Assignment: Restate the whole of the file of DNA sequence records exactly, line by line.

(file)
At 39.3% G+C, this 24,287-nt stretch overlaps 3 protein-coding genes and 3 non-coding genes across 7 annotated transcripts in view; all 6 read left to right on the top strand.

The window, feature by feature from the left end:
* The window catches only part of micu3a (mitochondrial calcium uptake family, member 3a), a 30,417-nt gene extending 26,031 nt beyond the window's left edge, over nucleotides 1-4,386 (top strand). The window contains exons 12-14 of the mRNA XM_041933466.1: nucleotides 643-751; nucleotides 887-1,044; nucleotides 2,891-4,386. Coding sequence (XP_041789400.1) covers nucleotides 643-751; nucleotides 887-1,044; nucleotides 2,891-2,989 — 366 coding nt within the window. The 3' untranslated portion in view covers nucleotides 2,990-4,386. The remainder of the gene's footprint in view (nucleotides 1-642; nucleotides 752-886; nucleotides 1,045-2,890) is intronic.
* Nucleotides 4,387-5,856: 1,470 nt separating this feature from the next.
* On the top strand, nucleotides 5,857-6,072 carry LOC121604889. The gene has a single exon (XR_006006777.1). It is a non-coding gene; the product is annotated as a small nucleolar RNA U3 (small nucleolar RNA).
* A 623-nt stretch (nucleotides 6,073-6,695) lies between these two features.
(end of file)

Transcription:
At 39.3% G+C, this 24,287-nt stretch overlaps 3 protein-coding genes and 3 non-coding genes across 7 annotated transcripts in view; all 6 read left to right on the top strand.

The window, feature by feature from the left end:
* The window catches only part of micu3a (mitochondrial calcium uptake family, member 3a), a 30,417-nt gene extending 26,031 nt beyond the window's left edge, over nucleotides 1-4,386 (top strand). The window contains exons 12-14 of the mRNA XM_041933466.1: nucleotides 643-751; nucleotides 887-1,044; nucleotides 2,891-4,386. Coding sequence (XP_041789400.1) covers nucleotides 643-751; nucleotides 887-1,044; nucleotides 2,891-2,989 — 366 coding nt within the window. The 3' untranslated portion in view covers nucleotides 2,990-4,386. The remainder of the gene's footprint in view (nucleotides 1-642; nucleotides 752-886; nucleotides 1,045-2,890) is intronic.
* Nucleotides 4,387-5,856: 1,470 nt separating this feature from the next.
* On the top strand, nucleotides 5,857-6,072 carry LOC121604889. The gene has a single exon (XR_006006777.1). It is a non-coding gene; the product is annotated as a small nucleolar RNA U3 (small nucleolar RNA).
* A 623-nt stretch (nucleotides 6,073-6,695) lies between these two features.